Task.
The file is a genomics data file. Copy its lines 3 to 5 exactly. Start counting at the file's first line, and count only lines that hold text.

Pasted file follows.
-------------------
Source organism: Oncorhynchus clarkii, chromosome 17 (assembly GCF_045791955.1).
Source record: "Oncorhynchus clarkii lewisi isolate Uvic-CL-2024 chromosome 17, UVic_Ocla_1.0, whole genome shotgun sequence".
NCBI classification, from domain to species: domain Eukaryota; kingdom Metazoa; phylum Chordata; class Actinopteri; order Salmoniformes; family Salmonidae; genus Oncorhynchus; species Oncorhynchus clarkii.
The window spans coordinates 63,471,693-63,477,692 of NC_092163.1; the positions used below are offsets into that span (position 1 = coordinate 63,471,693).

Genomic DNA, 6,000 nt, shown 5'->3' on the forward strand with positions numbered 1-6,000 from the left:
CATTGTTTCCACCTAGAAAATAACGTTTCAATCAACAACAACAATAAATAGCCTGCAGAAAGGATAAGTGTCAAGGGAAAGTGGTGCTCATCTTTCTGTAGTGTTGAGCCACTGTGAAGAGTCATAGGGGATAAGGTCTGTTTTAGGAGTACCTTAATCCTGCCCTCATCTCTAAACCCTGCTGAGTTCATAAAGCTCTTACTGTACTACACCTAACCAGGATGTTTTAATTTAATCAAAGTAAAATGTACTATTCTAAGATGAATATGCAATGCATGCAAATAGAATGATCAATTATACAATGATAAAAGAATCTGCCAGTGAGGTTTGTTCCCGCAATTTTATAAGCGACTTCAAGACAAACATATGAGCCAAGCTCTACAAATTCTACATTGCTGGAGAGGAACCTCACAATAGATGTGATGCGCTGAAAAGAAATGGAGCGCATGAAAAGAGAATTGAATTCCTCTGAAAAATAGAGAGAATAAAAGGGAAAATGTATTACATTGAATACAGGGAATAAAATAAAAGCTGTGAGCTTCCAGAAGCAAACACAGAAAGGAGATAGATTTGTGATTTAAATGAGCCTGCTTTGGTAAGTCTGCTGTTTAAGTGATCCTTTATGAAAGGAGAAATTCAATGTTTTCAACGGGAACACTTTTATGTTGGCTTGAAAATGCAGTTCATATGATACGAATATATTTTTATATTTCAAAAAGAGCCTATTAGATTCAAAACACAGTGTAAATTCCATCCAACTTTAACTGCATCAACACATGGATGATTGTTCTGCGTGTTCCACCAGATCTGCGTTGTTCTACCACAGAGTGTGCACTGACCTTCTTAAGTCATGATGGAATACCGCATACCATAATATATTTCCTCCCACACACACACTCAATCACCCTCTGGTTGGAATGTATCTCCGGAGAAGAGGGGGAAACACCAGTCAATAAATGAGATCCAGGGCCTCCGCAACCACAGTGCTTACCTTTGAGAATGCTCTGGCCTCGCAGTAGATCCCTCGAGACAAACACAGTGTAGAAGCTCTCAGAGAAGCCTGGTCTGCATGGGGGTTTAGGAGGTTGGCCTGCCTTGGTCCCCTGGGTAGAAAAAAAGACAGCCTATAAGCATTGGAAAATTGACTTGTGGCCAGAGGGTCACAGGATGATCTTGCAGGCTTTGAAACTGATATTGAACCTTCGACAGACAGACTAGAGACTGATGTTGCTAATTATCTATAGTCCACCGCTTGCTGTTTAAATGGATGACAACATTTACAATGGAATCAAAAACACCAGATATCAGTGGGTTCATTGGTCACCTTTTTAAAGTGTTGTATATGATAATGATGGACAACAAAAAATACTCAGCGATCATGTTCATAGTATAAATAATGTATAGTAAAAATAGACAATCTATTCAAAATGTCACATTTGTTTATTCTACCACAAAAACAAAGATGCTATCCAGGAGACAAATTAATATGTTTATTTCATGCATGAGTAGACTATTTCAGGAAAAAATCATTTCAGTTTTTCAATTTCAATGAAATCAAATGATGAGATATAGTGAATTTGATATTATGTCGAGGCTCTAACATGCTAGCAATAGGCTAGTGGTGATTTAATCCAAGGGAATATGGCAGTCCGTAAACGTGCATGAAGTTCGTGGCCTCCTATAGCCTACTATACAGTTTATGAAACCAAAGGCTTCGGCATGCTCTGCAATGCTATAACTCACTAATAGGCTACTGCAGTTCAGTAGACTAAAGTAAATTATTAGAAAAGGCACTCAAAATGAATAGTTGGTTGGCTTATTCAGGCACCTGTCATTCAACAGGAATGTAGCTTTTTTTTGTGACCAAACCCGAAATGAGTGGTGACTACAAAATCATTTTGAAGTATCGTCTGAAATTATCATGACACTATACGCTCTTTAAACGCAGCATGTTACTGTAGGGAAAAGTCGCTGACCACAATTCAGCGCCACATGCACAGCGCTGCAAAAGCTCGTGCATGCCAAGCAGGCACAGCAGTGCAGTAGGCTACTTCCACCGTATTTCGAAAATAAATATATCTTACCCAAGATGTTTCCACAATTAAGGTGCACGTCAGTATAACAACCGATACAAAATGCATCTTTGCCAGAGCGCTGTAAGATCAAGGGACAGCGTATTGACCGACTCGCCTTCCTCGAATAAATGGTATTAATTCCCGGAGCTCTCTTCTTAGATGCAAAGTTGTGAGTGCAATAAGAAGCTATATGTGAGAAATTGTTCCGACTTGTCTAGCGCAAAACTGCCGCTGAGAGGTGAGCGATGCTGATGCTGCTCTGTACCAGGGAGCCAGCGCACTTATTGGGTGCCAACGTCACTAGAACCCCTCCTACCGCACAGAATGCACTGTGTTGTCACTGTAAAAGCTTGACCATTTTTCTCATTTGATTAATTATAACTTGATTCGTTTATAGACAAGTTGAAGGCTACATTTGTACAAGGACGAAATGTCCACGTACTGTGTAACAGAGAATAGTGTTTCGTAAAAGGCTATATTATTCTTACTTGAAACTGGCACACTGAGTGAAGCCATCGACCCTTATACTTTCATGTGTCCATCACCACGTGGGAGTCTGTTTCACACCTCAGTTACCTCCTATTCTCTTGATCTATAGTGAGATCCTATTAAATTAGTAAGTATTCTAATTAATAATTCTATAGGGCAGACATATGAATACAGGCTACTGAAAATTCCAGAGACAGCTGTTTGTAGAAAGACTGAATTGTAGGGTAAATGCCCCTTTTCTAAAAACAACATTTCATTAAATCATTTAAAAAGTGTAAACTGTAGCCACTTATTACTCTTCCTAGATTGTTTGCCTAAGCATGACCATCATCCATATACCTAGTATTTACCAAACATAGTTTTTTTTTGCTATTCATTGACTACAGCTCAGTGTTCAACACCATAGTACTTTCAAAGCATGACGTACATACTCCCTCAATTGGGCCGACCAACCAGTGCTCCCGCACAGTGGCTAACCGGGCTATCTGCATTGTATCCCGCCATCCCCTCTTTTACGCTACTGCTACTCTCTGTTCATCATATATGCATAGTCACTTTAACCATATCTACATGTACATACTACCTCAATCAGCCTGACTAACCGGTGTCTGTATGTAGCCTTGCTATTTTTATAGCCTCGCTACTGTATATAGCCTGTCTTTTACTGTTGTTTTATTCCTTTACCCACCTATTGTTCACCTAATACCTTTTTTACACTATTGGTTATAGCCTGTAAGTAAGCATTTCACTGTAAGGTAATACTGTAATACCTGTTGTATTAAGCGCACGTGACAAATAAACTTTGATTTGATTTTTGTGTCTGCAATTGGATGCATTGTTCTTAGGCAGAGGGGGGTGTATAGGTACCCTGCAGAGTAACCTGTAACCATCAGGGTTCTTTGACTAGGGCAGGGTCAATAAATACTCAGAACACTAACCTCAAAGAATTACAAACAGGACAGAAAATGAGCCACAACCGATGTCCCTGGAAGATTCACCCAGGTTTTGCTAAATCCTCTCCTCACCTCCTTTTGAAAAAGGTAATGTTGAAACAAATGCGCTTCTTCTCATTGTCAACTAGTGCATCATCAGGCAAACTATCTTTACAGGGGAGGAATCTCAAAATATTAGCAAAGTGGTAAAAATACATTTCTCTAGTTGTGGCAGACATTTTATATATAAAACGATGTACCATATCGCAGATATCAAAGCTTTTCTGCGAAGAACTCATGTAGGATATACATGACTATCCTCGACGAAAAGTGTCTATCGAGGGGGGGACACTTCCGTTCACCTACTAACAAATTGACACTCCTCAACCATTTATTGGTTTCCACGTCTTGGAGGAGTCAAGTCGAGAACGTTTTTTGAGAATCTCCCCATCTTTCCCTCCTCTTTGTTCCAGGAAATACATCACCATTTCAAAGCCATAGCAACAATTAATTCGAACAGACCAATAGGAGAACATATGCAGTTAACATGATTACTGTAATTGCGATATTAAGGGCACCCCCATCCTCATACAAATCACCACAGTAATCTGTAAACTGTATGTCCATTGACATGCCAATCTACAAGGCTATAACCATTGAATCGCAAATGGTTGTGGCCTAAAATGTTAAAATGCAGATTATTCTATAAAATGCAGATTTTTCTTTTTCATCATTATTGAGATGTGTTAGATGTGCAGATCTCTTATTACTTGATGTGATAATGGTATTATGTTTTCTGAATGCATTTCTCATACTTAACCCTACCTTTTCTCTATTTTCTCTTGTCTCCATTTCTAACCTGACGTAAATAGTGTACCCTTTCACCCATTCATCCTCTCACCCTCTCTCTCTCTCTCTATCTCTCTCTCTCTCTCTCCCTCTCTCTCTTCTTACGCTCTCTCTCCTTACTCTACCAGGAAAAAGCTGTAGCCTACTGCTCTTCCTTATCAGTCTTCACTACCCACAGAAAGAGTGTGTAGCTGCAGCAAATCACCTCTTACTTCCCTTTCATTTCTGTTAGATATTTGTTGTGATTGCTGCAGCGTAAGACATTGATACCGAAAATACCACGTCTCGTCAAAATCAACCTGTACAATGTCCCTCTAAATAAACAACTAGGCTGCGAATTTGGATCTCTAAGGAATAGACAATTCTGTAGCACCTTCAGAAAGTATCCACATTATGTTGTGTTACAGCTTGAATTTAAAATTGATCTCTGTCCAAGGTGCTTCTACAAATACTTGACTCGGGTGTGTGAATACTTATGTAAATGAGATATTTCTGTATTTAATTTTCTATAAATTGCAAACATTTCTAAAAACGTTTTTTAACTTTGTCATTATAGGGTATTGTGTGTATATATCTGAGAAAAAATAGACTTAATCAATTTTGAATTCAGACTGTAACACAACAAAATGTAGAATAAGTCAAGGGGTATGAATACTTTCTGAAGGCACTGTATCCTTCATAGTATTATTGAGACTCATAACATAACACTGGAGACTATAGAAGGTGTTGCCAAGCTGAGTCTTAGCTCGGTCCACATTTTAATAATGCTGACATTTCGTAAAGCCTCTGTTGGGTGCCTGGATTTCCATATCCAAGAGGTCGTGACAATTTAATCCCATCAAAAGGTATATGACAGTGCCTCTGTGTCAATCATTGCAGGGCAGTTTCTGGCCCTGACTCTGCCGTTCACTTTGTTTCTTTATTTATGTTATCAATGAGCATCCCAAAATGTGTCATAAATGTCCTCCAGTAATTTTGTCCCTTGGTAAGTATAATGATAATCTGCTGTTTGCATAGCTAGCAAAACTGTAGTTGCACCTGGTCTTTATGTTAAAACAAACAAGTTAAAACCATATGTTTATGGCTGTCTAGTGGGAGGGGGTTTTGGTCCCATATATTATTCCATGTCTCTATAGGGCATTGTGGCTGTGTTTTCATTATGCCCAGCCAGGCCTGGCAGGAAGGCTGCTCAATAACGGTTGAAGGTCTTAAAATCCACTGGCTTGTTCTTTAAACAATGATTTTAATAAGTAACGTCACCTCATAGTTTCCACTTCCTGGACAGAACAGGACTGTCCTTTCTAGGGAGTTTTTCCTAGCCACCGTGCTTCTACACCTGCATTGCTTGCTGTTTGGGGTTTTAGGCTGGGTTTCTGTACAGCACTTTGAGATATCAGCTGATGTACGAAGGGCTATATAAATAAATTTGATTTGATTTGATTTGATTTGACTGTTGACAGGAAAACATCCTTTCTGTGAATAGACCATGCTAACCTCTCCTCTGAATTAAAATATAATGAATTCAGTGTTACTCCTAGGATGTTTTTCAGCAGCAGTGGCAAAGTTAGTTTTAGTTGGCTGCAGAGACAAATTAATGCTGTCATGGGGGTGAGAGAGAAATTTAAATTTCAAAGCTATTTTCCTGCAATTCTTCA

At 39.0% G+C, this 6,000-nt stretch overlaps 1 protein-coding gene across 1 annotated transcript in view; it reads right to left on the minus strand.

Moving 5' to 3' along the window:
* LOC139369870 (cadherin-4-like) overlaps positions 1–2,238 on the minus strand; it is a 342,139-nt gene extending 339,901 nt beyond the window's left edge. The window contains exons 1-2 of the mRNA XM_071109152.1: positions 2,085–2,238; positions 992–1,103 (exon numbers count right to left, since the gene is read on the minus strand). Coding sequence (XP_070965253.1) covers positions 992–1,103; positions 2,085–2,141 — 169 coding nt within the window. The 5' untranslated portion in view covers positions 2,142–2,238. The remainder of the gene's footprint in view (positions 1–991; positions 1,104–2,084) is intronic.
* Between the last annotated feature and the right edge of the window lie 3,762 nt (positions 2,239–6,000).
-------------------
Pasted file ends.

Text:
NCBI classification, from domain to species: domain Eukaryota; kingdom Metazoa; phylum Chordata; class Actinopteri; order Salmoniformes; family Salmonidae; genus Oncorhynchus; species Oncorhynchus clarkii.
The window spans coordinates 63,471,693-63,477,692 of NC_092163.1; the positions used below are offsets into that span (position 1 = coordinate 63,471,693).

Genomic DNA, 6,000 nt, shown 5'->3' on the forward strand with positions numbered 1-6,000 from the left: